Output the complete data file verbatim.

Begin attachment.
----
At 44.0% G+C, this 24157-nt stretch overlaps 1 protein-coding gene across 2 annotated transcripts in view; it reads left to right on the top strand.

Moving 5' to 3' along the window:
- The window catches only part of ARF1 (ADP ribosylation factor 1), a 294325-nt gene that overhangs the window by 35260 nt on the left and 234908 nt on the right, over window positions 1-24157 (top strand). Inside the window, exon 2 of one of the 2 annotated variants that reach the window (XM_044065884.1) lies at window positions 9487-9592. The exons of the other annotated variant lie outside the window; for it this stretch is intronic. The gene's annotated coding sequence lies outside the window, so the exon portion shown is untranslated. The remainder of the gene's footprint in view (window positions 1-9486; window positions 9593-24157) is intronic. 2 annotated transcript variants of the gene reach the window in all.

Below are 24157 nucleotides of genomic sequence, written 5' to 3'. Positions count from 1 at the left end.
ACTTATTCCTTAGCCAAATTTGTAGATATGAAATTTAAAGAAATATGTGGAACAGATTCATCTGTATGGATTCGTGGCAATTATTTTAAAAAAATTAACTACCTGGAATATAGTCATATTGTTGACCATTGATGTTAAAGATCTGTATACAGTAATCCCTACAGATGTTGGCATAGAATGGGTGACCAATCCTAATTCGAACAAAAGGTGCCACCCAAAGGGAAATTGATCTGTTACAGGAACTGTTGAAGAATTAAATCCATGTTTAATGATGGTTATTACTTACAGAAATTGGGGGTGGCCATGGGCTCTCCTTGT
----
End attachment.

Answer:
At 44.0% G+C, this 24157-nt stretch overlaps 1 protein-coding gene across 2 annotated transcripts in view; it reads left to right on the top strand.

Moving 5' to 3' along the window:
- The window catches only part of ARF1 (ADP ribosylation factor 1), a 294325-nt gene that overhangs the window by 35260 nt on the left and 234908 nt on the right, over window positions 1-24157 (top strand). Inside the window, exon 2 of one of the 2 annotated variants that reach the window (XM_044065884.1) lies at window positions 9487-9592. The exons of the other annotated variant lie outside the window; for it this stretch is intronic. The gene's annotated coding sequence lies outside the window, so the exon portion shown is untranslated. The remainder of the gene's footprint in view (window positions 1-9486; window positions 9593-24157) is intronic. 2 annotated transcript variants of the gene reach the window in all.

Below are 24157 nucleotides of genomic sequence, written 5' to 3'. Positions count from 1 at the left end.
ACTTATTCCTTAGCCAAATTTGTAGATATGAAATTTAAAGAAATATGTGGAACAGATTCATCTGTATGGATTCGTGGCAATTATTTTAAAAAAATTAACTACCTGGAATATAGTCATATTGTTGACCATTGATGTTAAAGATCTGTATACAGTAATCCCTACAGATGTTGGCATAGAATGGGTGACCAATCCTAATTCGAACAAAAGGTGCCACCCAAAGGGAAATTGATCTGTTACAGGAACTGTTGAAGAATTAAATCCATGTTTAATGATGGTTATTACTTACAGAAATTGGGGGTGGCCATGGGCTCTCCTTGT